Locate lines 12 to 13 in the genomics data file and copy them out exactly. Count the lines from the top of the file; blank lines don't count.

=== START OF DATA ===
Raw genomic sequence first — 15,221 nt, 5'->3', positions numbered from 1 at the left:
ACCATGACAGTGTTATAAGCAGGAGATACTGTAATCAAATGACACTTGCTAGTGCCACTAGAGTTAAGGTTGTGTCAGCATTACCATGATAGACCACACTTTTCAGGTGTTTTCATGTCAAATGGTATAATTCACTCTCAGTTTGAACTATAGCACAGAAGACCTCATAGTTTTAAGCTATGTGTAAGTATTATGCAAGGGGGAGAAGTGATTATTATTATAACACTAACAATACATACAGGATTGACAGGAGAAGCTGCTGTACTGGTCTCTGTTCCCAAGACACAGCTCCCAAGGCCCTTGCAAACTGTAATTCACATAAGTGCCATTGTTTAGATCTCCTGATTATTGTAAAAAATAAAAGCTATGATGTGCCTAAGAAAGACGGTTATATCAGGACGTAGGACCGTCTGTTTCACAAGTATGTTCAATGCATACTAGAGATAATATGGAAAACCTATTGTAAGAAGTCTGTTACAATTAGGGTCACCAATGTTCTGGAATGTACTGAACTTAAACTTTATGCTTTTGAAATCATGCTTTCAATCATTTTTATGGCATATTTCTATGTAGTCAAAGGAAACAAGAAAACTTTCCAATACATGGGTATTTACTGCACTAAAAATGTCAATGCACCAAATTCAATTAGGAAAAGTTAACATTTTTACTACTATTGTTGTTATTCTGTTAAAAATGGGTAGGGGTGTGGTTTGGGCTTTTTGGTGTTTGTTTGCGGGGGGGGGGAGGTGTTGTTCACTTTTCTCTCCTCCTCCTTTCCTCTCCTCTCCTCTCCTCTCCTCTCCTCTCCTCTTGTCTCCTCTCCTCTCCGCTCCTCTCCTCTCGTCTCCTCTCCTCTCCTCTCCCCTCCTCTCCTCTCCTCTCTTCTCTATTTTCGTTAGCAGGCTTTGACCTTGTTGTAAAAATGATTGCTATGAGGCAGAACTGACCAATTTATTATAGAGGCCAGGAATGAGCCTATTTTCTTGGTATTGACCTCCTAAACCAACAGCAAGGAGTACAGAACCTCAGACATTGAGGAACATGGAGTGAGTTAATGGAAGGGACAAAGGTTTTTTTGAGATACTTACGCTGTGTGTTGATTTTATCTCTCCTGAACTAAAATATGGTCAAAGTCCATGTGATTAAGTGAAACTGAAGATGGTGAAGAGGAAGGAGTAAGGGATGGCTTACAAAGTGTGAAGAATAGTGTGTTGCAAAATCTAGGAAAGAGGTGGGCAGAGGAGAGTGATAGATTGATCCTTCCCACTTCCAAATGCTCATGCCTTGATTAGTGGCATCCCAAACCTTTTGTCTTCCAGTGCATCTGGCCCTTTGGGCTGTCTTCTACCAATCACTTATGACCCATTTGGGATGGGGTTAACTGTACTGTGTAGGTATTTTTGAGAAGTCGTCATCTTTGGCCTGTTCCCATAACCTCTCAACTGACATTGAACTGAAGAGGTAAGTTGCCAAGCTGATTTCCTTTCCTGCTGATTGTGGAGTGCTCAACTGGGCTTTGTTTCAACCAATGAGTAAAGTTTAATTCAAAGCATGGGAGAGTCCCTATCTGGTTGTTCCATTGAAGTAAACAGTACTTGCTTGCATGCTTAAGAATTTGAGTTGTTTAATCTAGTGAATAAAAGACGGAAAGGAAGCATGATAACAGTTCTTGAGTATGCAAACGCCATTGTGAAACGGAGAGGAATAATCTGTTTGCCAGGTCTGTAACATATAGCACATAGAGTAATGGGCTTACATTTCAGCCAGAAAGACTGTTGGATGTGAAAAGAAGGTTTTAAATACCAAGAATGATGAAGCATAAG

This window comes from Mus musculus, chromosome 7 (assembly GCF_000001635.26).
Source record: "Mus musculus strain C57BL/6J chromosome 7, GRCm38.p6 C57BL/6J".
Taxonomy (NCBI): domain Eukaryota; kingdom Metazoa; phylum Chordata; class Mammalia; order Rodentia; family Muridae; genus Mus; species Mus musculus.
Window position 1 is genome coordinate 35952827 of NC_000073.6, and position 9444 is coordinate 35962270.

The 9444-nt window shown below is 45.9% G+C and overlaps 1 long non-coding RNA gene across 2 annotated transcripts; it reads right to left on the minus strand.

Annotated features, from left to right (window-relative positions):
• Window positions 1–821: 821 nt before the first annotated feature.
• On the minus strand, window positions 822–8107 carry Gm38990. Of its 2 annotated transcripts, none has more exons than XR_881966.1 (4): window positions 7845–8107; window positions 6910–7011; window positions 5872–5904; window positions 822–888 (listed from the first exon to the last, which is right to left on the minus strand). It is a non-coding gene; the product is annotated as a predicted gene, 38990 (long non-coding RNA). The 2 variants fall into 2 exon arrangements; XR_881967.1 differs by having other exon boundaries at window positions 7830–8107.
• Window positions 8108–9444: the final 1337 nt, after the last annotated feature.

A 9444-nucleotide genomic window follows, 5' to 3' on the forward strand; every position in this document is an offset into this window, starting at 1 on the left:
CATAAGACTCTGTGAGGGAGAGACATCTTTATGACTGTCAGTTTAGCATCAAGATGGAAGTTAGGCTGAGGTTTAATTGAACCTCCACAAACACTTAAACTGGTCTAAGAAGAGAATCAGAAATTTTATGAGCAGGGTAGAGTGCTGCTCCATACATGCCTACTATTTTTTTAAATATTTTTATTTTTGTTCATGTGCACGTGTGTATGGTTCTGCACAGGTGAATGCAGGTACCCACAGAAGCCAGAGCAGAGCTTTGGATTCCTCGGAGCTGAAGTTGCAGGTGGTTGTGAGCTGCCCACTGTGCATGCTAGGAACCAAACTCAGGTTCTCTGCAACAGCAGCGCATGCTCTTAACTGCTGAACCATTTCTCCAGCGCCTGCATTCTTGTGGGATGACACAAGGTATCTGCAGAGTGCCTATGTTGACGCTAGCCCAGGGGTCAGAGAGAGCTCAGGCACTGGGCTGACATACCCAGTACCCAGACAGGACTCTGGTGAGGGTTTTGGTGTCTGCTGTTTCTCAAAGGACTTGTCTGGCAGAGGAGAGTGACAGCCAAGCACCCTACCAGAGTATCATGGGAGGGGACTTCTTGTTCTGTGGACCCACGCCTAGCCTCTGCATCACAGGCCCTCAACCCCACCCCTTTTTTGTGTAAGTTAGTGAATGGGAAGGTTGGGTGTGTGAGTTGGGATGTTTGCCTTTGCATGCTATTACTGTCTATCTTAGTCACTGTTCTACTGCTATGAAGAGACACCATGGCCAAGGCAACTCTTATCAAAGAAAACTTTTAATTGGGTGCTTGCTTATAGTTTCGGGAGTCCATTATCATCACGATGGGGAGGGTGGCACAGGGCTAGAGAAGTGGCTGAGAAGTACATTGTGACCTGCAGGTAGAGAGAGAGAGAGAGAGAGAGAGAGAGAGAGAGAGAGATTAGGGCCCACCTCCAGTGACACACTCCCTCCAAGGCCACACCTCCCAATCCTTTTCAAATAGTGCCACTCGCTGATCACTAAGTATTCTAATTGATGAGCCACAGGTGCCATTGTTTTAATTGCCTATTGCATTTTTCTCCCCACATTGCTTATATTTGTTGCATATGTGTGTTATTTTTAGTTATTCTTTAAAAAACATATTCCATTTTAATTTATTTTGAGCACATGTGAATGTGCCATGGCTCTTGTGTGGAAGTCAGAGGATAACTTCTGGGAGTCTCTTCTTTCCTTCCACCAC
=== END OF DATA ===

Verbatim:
A 9444-nucleotide genomic window follows, 5' to 3' on the forward strand; every position in this document is an offset into this window, starting at 1 on the left:
CATAAGACTCTGTGAGGGAGAGACATCTTTATGACTGTCAGTTTAGCATCAAGATGGAAGTTAGGCTGAGGTTTAATTGAACCTCCACAAACACTTAAACTGGTCTAAGAAGAGAATCAGAAATTTTATGAGCAGGGTAGAGTGCTGCTCCATACATGCCTACTATTTTTTTAAATATTTTTATTTTTGTTCATGTGCACGTGTGTATGGTTCTGCACAGGTGAATGCAGGTACCCACAGAAGCCAGAGCAGAGCTTTGGATTCCTCGGAGCTGAAGTTGCAGGTGGTTGTGAGCTGCCCACTGTGCATGCTAGGAACCAAACTCAGGTTCTCTGCAACAGCAGCGCATGCTCTTAACTGCTGAACCATTTCTCCAGCGCCTGCATTCTTGTGGGATGACACAAGGTATCTGCAGAGTGCCTATGTTGACGCTAGCCCAGGGGTCAGAGAGAGCTCAGGCACTGGGCTGACATACCCAGTACCCAGACAGGACTCTGGTGAGGGTTTTGGTGTCTGCTGTTTCTCAAAGGACTTGTCTGGCAGAGGAGAGTGACAGCCAAGCACCCTACCAGAGTATCATGGGAGGGGACTTCTTGTTCTGTGGACCCACGCCTAGCCTCTGCATCACAGGCCCTCAACCCCACCCCTTTTTTGTGTAAGTTAGTGAATGGGAAGGTTGGGTGTGTGAGTTGGGATGTTTGCCTTTGCATGCTATTACTGTCTATCTTAGTCACTGTTCTACTGCTATGAAGAGACACCATGGCCAAGGCAACTCTTATCAAAGAAAACTTTTAATTGGGTGCTTGCTTATAGTTTCGGGAGTCCATTATCATCACGATGGGGAGGGTGGCACAGGGCTAGAGAAGTGGCTGAGAAGTACATTGTGACCTGCAGGTAGAGAGAGAGAGAGAGAGAGAGAGAGAGAGAGAGAGAGATTAGGGCCCACCTCCAGTGACACACTCCCTCCAAGGCCACACCTCCCAATCCTTTTCAAATAGTGCCACTCGCTGATCACTAAGTATTCTAATTGATGAGCCACAGGTGCCATTGTTTTAATTGCCTATTGCATTTTTCTCCCCACATTGCTTATATTTGTTGCATATGTGTGTTATTTTTAGTTATTCTTTAAAAAACATATTCCATTTTAATTTATTTTGAGCACATGTGAATGTGCCATGGCTCTTGTGTGGAAGTCAGAGGATAACTTCTGGGAGTCTCTTCTTTCCTTCCACCAC